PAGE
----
shift command D (only works in Finder) - Show Desktop Folder, which by the way doesn't display drive icons (external drives, flash usb sticks. To see those use 'shift command C')
If you open up your desktop a lot, go to System Prefs/Keyboard/Mission Control, then change the 'Show Desktop' shortcut to F6 (type that key, don't type F and 6)
Move the focus with the Function keys combined with Fn and Control key (who are next to each other, so easy to press at the same time)
These shortcuts need to be enabled: Tick the little boxes, in System Prefs/Keyboard/Shortcuts/Keyboard
Fn Control F1 - turn keyboard access on/off
Fn Control F2 - move focus to the menu (use return/space to 'fold down' menu, left/right arrows or tab/shift tab or first letter of particular menu name to move along menu - type first letter of menu item you want, then return/space to open or activate it
Fn Control F3 - move focus to Dock - use all arrow keys to move along the Dock and to expand the little menus. You can open the trash folder like this: Fn control F3, TR, return)
Fn Control F4 - move focus to next window (any window, any app)
Shift Fn Control F4 - move focus to previous window (any window, any app)
Fn Control F5 - move focus to the window toolbar (then use left/right arrows or Tab/shift Tab - type return or Space to 'click')
Fn Control F6 - move focus to the floating window
Fn Control F7 - Change the way Tab moves focus (I need this a lot, to use Tab in dialog boxes etc)
Fn Control F8 - move focus to status menus
Fn delete - delete the letter in front
Alternatively, delete text in front this way: select it with shift arrow_right (single letters) or shift option arrow_right (words), then hit Delete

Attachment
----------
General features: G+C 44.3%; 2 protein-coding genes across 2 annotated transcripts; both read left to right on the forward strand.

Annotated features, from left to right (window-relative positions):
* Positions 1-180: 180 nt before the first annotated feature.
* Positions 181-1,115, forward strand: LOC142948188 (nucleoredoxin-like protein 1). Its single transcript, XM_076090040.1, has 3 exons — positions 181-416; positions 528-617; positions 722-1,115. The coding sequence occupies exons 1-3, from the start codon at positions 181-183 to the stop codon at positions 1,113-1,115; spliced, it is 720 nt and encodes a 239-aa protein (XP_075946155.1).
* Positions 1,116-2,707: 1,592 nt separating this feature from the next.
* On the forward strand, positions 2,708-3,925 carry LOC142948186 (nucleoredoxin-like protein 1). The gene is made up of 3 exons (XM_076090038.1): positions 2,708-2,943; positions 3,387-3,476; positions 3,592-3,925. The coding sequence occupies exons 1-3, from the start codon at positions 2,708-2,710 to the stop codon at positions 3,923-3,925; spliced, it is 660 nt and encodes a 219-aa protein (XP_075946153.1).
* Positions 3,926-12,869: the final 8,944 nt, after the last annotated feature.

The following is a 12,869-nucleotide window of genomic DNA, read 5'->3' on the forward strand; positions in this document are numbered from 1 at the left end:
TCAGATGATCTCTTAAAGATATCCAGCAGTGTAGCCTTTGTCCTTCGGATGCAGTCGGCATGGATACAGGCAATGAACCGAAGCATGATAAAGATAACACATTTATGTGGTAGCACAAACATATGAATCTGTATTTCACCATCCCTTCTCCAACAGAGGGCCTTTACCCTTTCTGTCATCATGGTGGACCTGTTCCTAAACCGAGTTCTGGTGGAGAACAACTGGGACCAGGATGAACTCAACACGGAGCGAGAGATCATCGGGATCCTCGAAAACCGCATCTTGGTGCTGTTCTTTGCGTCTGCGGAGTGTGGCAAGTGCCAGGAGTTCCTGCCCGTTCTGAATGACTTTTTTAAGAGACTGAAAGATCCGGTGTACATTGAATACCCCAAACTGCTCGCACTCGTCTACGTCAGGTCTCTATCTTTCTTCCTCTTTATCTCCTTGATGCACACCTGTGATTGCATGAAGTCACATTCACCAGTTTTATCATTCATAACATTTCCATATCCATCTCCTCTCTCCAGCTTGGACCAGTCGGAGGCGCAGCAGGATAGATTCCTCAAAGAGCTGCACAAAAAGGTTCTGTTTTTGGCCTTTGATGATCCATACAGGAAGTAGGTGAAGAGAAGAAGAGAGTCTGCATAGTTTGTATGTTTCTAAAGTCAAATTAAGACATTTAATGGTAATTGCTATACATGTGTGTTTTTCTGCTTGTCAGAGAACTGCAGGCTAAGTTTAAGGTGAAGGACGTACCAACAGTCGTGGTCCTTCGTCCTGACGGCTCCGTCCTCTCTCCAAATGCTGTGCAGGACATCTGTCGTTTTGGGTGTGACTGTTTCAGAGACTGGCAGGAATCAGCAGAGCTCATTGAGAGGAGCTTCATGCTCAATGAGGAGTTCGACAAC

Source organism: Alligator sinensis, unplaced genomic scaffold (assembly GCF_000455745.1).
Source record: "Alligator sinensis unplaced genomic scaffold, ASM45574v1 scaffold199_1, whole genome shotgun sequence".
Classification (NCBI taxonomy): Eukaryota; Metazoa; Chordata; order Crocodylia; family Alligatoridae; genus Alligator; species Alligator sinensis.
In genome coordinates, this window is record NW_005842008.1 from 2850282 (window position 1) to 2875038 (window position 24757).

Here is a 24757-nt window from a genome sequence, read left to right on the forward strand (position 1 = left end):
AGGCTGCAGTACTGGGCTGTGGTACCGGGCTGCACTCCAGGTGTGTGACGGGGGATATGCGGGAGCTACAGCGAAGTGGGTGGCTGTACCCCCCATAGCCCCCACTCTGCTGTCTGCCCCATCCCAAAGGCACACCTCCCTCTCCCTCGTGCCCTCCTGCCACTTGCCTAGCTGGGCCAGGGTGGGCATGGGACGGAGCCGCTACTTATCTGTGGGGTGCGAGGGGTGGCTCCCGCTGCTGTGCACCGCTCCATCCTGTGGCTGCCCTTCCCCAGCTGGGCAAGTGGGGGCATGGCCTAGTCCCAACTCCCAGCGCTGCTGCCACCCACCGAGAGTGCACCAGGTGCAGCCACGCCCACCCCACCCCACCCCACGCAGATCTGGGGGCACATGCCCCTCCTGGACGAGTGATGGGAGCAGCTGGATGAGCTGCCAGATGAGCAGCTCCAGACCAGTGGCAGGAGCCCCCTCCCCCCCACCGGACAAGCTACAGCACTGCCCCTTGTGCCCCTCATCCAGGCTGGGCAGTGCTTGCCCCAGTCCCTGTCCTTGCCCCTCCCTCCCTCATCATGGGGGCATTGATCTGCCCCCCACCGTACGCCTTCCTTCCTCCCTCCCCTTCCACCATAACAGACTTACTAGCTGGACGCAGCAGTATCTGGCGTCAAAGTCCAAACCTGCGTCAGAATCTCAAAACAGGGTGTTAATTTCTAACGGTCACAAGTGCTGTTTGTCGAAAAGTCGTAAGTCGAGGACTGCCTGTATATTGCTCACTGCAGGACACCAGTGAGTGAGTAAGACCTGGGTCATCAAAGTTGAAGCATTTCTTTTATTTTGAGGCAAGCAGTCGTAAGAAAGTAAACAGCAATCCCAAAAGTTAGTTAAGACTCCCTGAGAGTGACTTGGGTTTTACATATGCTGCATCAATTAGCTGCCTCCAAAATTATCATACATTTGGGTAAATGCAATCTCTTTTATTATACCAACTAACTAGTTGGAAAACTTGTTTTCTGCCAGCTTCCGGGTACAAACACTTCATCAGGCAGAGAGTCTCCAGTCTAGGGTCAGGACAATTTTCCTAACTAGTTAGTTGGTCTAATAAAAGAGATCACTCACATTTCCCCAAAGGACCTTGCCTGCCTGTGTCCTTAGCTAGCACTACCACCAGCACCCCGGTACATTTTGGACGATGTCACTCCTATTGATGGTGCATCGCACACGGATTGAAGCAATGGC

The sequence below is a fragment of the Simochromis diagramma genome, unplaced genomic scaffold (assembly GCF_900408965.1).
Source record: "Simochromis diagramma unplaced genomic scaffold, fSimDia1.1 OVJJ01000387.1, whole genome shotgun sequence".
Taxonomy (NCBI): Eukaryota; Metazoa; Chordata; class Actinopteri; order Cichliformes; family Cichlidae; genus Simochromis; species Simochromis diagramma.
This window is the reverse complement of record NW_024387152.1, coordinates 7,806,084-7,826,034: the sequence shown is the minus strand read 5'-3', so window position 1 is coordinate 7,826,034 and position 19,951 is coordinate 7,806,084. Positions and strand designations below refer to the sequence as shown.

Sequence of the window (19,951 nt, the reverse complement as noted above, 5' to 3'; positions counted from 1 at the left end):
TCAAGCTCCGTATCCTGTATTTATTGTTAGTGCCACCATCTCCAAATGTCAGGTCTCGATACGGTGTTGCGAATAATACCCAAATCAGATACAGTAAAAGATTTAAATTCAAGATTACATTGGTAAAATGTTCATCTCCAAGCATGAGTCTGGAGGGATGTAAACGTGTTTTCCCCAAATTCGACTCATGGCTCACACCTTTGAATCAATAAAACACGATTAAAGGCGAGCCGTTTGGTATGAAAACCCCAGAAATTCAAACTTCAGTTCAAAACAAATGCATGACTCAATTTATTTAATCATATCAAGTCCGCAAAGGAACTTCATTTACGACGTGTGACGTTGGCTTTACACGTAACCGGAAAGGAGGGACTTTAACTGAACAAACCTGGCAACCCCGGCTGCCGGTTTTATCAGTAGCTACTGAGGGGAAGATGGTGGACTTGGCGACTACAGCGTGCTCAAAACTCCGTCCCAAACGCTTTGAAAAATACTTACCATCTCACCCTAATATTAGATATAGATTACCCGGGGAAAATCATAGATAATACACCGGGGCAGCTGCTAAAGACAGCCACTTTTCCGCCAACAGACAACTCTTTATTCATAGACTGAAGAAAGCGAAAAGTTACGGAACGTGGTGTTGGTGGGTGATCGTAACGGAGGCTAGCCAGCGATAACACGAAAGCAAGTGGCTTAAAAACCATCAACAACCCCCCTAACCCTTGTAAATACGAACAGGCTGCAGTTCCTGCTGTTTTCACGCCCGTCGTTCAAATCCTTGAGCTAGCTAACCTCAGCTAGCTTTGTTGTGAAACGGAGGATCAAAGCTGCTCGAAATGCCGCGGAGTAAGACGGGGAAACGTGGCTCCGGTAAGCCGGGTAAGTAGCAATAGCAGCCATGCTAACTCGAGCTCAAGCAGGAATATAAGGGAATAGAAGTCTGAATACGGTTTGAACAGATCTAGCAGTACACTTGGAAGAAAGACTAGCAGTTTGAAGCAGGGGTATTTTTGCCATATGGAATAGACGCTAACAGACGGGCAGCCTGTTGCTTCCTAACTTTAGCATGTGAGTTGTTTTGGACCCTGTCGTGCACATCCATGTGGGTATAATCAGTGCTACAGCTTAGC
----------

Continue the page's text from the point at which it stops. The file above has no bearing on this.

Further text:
Version 1.9 (310) of Textedit doesn't stay open when you close its windows. Solution: create an empty window ('Untitled'), click the yellow button ('minimise'), so it sits in the dock, keeping the program open (so you can always get to it via 'command tab'). on't
You don't need to save all the time, it's done automatically. That means if you make additional changes, then change your mind, you can't just close the document without saving - you need to 'undo' whatever you did. If you leave a document open, then inadvertently type in it and don't know where or what, you can't just close it to get back to the original.
You still need to save every document once, to give it a name:
command S - save
If you don't want to keep a new TextEdit page, type command W, which brings up a Save dialog box:
command Delete - Don't Save (in a Save dialog box) (since OS X Lion)
command D - Don't Save (in a Save dialog box) (for older programmes)
shift command S - creates a copy (similar to Duplicate - command D) . You need to save this new copy (with 'return') - (this shortcut used to mean 'save as')